Feb 24, 2021

Wednesday February 24, 2021 Bryant White

 Theme: LET'S HANG OUT.  Here is today's theme song from my first trombone idol.  It's only 1 minute 38 seconds.

All the theme elements except the unifier are vertical, and that means something, as we shall soon see.

3 D. Blood-drinking mammal: VAMPIRE BAT.  They are pretty nasty looking, and I couldn't find a suitable pic of one hanging, but it is what they do, so use your imagination.

5 D. High light: CHANDELIER.  A ceiling- mounted light fixture that light hangs, shedding its light from above.

7. D Spelunking sight: STALACTITE. A hanging formation formed by the solidification of a dripping liquid.  I limestone caves these are mineral formations resulting from the drip of dissolved material from the ceiling.  Icicles are also stalactites, though rather more short-lived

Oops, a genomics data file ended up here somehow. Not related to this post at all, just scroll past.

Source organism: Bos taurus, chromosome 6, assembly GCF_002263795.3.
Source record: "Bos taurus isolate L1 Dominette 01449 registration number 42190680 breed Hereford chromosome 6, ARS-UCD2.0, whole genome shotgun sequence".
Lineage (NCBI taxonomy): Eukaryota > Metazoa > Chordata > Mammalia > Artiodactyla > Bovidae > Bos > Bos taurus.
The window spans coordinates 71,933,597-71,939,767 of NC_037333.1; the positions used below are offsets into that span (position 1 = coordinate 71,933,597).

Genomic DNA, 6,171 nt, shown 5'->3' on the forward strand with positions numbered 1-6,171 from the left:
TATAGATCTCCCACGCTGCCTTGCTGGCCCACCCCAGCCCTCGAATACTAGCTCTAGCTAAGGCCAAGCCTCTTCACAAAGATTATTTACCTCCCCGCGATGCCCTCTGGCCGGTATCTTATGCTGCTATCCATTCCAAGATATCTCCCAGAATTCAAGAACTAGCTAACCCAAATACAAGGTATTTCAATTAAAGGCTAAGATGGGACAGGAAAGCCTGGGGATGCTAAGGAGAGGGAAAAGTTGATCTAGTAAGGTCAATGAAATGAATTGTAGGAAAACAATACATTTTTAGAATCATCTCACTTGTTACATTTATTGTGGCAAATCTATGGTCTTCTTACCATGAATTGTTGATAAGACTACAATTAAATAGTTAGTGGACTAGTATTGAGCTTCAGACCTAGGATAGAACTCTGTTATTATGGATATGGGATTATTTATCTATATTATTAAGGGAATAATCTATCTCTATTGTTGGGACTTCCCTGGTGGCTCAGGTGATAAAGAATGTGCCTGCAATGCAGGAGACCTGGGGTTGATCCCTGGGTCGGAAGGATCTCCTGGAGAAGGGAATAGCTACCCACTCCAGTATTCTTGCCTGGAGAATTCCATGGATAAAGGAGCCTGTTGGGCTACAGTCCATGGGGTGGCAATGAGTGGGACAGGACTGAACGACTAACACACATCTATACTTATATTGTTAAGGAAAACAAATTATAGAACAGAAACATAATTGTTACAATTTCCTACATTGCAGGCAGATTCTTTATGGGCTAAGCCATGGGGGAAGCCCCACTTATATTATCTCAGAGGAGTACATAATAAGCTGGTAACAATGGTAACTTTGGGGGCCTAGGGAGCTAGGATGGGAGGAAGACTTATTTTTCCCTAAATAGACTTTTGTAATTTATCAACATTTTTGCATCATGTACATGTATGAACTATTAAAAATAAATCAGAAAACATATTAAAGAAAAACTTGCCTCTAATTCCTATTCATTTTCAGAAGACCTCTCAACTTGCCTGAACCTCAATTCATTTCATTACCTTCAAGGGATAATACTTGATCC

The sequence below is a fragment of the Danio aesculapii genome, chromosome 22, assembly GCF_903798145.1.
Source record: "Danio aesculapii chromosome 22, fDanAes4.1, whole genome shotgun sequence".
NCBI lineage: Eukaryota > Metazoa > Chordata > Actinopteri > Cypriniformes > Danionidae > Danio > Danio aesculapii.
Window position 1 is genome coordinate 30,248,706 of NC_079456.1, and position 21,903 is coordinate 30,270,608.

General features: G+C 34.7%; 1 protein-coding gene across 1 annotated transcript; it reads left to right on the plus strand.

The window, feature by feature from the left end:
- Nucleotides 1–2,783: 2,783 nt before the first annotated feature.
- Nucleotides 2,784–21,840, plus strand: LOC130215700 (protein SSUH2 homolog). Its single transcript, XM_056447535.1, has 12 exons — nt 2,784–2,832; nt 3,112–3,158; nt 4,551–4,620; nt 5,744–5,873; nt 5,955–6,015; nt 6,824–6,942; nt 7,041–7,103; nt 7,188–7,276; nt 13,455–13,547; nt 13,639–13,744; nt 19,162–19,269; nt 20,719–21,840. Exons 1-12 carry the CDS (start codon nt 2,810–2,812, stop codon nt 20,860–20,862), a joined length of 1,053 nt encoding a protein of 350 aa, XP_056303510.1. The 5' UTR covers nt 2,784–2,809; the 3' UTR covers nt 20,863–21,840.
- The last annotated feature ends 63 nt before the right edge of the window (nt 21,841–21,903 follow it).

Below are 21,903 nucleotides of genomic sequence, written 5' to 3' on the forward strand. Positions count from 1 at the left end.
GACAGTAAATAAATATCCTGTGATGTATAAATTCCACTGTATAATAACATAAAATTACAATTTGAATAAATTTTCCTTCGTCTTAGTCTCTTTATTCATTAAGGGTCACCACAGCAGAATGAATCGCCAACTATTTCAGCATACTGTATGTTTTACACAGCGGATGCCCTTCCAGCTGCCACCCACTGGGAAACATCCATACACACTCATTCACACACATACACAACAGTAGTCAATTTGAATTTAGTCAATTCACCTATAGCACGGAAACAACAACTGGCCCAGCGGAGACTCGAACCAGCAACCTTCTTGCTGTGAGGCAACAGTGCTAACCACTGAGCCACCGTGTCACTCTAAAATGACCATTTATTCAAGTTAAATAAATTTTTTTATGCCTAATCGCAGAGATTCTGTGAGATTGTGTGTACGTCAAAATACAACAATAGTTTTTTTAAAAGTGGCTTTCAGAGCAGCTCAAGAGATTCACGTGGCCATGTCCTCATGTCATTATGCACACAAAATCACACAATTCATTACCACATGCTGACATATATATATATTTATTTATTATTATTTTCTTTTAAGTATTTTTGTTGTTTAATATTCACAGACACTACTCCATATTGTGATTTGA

9 D. Support for Tarzan: JUNGLE VINE.  Or, for George, though not without its mishaps.  Anyway something for a swinger to hang onto.

51. Loitering ... or how 3-, 5-, 7- and 9-Down might be seen?: HANGING AROUND.  Loitering is a less literal version of hanging.  More literally, It's the only thing these danglers have in common.  

Hi, gang, JazzBumpa here to hang out with you for a while.  There's a puzzle waiting so let's get down to it.


1. It may break and crash: WAVE.  The ocean variety

5. It has an eye on TV: CBS.  Network logo for the Columbia Broadcasting System.

8. Slightly open: AJAR.

12. Sea that's a victim of irrigation projects: ARAL.  It keeps shrinking.

13. Water park feature: CHUTE.  SLIDE also fits.  Either way, you travel down in or on it.

15. Heavyweight fight?: SUMO.  Japanese wrestlers

16. Capital founded by Pizarro: LIMA.  Peru.

17. They may draft briefs: PARAS.  PARA-legal, I assume.

18. Saloon door's lack: KNOB.  Swings both ways.